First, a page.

chest of drawers side

Even with the measuring faux pas, it worked well and holds the trays. The top and bottom pieces measure 15″ x 20″ and stands about 12″ tall. Each drawer is 18-3/8″ x 13-1/2″ x  3-1/4″ (outside measurement). The inside of the drawers are each approximately 18″ x 13-1/2″ x 3″.

chest of drawers open

Birthday Cards

Here are a couple of birthday cards I made for my mom and sister. The background is a French script stamp by Cornish Heritage Farms (Stamper’s Ink). I stamped it with black ink on drawing paper and printed butterfly images from Dover’s samplers. Mom wants one with a dragonfly, so I need to find a decent dragonfly image.

butterfly birthday card 2 smbutterfly birthday card 1 sm

Altered Spoon–Tree of Life

This is a teaspoon that has the handle cut off and bent to be used as a pendant bail.

tree of life pendant front

The first one I worked with was a larger tablespoon. I was going to drill holes in it for the wiring. However…it’s made of stainless steel, as is the teaspoon I used. Drill bits were burning up left and right. The oak wood scrap block I use to drill on has little woodburned dots all over it where the spoon rested. Even after switching to a cobalt drill bit and using 3-in-1 lubricating oil, the hole was almost through but couldn’t quite get it all the way. I was able to drill exactly 1 hole all the way thru so I went another direction.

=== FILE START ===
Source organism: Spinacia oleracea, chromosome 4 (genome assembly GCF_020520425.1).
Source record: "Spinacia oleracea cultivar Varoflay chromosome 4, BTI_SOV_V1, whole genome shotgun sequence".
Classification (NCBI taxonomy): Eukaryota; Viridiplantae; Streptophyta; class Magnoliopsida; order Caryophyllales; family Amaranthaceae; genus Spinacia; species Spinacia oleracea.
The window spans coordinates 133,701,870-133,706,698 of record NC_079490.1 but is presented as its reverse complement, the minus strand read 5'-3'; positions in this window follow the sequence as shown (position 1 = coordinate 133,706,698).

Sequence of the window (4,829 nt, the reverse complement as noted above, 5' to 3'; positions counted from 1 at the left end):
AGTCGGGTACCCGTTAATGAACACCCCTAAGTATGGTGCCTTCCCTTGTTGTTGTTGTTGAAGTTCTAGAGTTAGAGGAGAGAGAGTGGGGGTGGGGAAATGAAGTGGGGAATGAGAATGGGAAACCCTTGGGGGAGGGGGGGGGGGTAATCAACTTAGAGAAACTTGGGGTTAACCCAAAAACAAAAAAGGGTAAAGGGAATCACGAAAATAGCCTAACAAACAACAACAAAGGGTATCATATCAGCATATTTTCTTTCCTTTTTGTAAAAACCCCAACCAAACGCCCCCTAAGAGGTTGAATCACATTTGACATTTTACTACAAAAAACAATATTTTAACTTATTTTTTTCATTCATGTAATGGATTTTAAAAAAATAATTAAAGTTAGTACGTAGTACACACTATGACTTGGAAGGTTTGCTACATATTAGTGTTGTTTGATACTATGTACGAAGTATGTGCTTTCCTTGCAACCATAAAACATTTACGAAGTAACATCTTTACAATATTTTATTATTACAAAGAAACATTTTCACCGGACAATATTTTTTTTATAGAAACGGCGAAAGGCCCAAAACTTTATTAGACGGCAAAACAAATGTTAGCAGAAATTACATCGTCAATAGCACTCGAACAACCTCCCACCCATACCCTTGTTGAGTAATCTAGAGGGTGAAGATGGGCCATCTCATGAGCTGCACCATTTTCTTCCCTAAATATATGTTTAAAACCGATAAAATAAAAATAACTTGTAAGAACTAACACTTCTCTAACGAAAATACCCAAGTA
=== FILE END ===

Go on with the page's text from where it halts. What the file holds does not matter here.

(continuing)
The handle was heated with a heat gun and then bent with pliers. Then, I used a Dremel with a cutting wheel to remove the spoon handle, leaving enough to bend inward to create a loop. It had to be heated several times to get the bend all the way to the spoon back–stainless steel…

I used twisted gun metal bronze (basically a pretty brown) wire as the back grid. I wanted twice as many loops for the top of the tree as for the roots, so I bent the wire and created the “root” loop. Then made a loop in the other ends to fold over the top of the spoon. To create a more decorative and organized spoon back, I alternated one pair of wires with the other for a crisscross pattern. One wire that wasn’t doubled, so I could have an odd number of loops.

tree of life back

The tree itself is 28 ga. wire (same color), 3 strands for each of the bottom holes. Once the tree trunk and main branches were defined by twisting, I added aquamarine chip beads, looping the twisted wire through the top loops. Those twigs were twisted together and tucked behind the gemstone leaves.

The finished pendant is strung onto a leather cord. At some point, I will try drilling the holes again, but this time the Dremel goes into its drill press where I can use steady consistent pressure.

Steampunk Barbie Pt. 6

Step 7:  The Stand

I picked up a square piece of wood at Hobby Lobby and painted it black. Using the gear stencil by The Crafters Workshop (http://www.thecraftersworkshop.com/The_Crafters_Workshop/All_Templates_5.html) , I spray painted the gears on the  board and sealed it. A hole is drilled just off-center of the board. Then, I made an adjustable saddle stand for her following the instructions from Reflections by Ice: http://reflectionsbyice.com/wp/2010/12/04/how-to-make-your-own-doll-stands-1/ .